Rural wireless operator ditches T1s for microwave backhaul plan

By combining microwave backhaul systems with intelligent routing, one rural wireless operator expects to be able eventually to eliminate all 150 leased T1 lines at its cell sites and save millions of dollars in operating expenses.

By combining microwave backhaul systems with intelligent routing, a rural wireless GSM and WiMax operator expects

to save millions in operating expenses by eliminating the 150 leased T1 lines that it uses to connect its cell sites.

"We have the opportunity to stop our op-ex from growing and actually reduce it, so I think it's a smart business decision, and we're making our network more resilient," said Jake Brown, CTO of Hilbert Communications, a Green Bay, Wis.-based wireless operator that offers roaming network services throughout Wisconsin for about 30 carriers. "We're able to completely get rid of the incremental cost to upgrade to 3G."

We're able to completely get rid of the incremental cost to upgrade to 3G.
Jake Brown
CTOHilbert Communications

Hilbert launched the microwave backhaul project -- playfully dubbed "Operation Badger Sky" as a nod to the University of Wisconsin-Madison mascot, the badger -- when it became evident that an all-T1 network could not support a transition from 2G to 3G and 4G, according to director of network design Kevin Kluge.

Hilbert's 2G network had typically required just one T1 line to each cell site, usually costing between $800 and $1,200 each month, Brown said. The total annual expense was $1.5 million last year.

Just upgrading to 3G would require eight leased T1 lines at each site, he said. Multiplied by about 200 cell sites, the math did not make for a pretty financial picture, so the rural wireless operator started vetting microwave backhaul options.

"With the growth of the network, we saw that there was going to be a need to make a change to the backhaul plan somehow to get the sites combined," Kluge said. "Once we started doing that, we saw there was an absolute need to terminate T1s from our network completely."

Intelligent routing and microwave backhaul create redundancy

As part of the ongoing project, Hilbert, which calls its wireless business Bug Tussel LLC -- a reference to the hometown of The Beverly Hillbillies, Bugtussle, Ark. -- built its microwave hops and backhaul links across Wisconsin using a mix of licensed and unlicensed spectrum from Appleton to the western part of the state near the Minnesota border, Kluge said.

Using microwave backhaul systems almost exclusively from Exalt Communications for the past two years, the operator is extending its fiber optic DWDM backbone that runs across the upper Midwest, he said. Radios on its edge tuned to unlicensed spectrum hop onto backhaul links with radios using licensed spectrum.

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The systems carry the equivalent of four T1 lines of GSM voice traffic and from 10 to 50 Mbps of Ethernet as far as 20 miles, according to Exalt. The systems will support IP-based traffic for Hilbert as the operator works on its WiMax network, Brown said.

So far, Hilbert expects to shut down 60 leased T1 lines with its microwave backhaul plan.

"We put routers at each [backhaul link] so we can do intelligent routing [to the core]," Brown said. "We typically try to have two points on our fiber network so we can get back into fiber."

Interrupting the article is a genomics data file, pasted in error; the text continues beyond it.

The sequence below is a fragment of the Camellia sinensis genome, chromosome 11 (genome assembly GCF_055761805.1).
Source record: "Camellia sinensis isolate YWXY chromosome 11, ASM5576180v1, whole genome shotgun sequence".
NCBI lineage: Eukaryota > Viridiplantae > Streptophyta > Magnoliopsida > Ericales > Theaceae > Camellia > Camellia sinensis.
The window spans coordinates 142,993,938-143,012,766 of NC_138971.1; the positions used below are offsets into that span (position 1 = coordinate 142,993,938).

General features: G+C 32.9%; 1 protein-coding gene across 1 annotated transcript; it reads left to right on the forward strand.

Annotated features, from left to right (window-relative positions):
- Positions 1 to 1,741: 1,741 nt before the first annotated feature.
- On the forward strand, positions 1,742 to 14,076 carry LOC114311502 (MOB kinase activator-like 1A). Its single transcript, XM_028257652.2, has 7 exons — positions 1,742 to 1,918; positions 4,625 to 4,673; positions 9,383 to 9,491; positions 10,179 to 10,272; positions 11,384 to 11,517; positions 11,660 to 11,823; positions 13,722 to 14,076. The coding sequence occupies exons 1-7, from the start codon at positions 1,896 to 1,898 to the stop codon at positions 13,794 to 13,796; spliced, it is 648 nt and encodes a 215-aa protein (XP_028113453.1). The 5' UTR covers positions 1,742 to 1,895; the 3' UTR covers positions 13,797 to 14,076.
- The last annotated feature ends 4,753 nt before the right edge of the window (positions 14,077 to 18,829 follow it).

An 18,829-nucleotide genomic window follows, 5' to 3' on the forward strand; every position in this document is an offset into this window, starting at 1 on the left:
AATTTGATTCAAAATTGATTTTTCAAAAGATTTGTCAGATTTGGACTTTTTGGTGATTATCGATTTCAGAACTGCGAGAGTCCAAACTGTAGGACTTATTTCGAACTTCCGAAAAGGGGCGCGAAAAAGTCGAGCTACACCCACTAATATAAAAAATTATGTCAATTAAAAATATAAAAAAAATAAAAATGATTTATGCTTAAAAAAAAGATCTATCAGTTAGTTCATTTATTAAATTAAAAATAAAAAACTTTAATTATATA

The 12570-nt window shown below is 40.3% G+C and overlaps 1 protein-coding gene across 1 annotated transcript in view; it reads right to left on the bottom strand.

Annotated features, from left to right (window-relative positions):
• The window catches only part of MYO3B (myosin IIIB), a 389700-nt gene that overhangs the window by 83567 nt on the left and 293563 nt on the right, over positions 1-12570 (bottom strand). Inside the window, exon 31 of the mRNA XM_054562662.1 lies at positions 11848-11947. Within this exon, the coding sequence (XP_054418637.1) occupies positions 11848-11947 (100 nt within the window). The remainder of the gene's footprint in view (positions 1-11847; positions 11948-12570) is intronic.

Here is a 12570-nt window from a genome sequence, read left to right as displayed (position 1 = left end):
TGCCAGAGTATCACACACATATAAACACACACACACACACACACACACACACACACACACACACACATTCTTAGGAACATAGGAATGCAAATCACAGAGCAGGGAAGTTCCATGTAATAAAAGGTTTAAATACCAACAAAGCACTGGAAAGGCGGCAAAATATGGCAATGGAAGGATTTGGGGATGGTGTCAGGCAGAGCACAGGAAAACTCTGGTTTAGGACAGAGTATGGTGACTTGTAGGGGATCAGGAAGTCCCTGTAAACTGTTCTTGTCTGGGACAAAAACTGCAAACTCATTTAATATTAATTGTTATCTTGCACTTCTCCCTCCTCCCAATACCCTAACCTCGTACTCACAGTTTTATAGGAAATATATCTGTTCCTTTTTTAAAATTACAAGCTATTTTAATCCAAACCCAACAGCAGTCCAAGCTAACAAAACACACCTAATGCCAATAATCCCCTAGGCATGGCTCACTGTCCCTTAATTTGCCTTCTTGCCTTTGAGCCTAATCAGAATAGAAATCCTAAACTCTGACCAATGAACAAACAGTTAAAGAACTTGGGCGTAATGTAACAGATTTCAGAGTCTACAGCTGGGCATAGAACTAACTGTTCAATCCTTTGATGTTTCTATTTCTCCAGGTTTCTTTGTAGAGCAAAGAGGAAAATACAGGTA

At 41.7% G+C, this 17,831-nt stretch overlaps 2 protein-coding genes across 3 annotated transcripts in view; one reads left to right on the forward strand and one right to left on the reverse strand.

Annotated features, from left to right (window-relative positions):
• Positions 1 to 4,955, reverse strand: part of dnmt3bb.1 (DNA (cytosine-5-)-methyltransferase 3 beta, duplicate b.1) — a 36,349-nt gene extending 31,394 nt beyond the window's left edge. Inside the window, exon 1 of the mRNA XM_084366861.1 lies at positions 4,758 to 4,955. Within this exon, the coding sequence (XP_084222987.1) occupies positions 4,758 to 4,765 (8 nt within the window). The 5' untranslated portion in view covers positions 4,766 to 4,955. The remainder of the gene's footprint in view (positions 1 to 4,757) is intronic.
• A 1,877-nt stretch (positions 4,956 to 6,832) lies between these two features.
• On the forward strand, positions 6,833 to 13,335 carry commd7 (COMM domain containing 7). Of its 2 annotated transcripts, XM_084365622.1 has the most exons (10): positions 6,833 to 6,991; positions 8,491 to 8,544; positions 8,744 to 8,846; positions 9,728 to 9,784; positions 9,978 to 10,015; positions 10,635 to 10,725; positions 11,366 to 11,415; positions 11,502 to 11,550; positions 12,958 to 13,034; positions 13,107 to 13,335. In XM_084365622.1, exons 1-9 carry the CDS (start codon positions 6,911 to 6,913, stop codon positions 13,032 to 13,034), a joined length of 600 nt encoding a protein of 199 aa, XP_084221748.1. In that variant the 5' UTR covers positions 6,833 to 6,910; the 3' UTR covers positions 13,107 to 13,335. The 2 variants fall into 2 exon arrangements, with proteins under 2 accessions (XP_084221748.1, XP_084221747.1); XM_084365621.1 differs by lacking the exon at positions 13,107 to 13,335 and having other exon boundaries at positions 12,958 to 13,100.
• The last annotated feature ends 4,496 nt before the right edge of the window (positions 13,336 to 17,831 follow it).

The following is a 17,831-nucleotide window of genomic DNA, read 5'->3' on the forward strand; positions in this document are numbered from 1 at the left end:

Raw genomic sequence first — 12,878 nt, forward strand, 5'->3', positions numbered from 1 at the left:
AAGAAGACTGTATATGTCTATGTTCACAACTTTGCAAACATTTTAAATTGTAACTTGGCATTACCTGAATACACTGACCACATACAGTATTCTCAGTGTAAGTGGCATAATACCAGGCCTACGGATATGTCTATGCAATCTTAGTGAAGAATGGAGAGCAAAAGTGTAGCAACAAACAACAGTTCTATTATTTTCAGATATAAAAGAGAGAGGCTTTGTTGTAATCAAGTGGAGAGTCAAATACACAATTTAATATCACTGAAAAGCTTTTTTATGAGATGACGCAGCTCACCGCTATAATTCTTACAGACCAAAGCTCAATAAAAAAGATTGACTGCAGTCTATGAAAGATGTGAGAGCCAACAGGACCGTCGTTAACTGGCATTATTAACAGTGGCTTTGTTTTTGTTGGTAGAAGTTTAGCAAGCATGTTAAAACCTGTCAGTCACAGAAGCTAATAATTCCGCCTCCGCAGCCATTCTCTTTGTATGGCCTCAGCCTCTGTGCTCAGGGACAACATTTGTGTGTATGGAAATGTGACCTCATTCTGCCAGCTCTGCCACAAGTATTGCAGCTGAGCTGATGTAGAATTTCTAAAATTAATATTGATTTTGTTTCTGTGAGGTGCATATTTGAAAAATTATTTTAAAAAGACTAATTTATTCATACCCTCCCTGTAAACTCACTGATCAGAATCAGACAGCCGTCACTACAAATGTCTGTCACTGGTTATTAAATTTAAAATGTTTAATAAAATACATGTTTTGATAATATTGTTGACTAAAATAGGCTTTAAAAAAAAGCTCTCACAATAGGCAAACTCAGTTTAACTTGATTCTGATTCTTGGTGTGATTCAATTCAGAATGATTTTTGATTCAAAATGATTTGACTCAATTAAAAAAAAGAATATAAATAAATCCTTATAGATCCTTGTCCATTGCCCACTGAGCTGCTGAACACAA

"Since there are multiple paths to get back into our aggregator, if we lose a microwave hop, it'll automatically route another direction," he added. "We're getting rid of our T1s, we're increasing our IP capacity and we're also helping our network be more resilient for outages. Not only do we reduce our cap-ex … but we also enable our towers [to eventually migrate to] WiMax."

Making the most out of unlicensed spectrum with microwave backhaul

Unlicensed spectrum is a narrow band between 5.2 GHz and 5.4 GHz, and those blocks have power limitations, Kluge said. The spectrum around 5.8 GHz offers better power output, but Hilbert isn't the only one aware of this, he added. This becomes a problem because the rural wireless operator collocates on 90% of its towers.

"Anybody can use that frequency, so you kind of have to play nice," Brown said.

Other microwave backhaul systems Hilbert has tried didn't have strong fine-tuning capabilities to avoid interference on unlicensed spectrum, both Kluge and Brown said. Exalt has given them more flexibility, they said, making the move to microwave backhaul more successful.

"Technicians go out there and put the microwave up, and they have to pick the channel. But if there's a lot of noise out there, you really have to squeeze in," Brown said. "What we've found with other microwave vendors is they give you a canned or preset frequency, but what we find with Exalt is they give you every tool or widget you can use to tune in."

Exalt's unlicensed spectrum radios offer 1 MHz resolution and use time-division duplexing (TDD), which give an asymmetrical transmission "so you can have more traffic going one way or the other," said Exalt president and CEO Amir Zoufonoun.

The system also allows operators to change the polarization from vertical to horizontal, which in turn allows radios to coexist "on the same link, on the same tower, on the same building and on the same frequency or a very close frequency," Zoufonoun said.

"When you're setting up a wireless network, one issue is spectrum management," he said. "This gives the operator tremendous flexibility in setting up networks."

Let us know what you think about the story; email: Jessica Scarpati, News Writer

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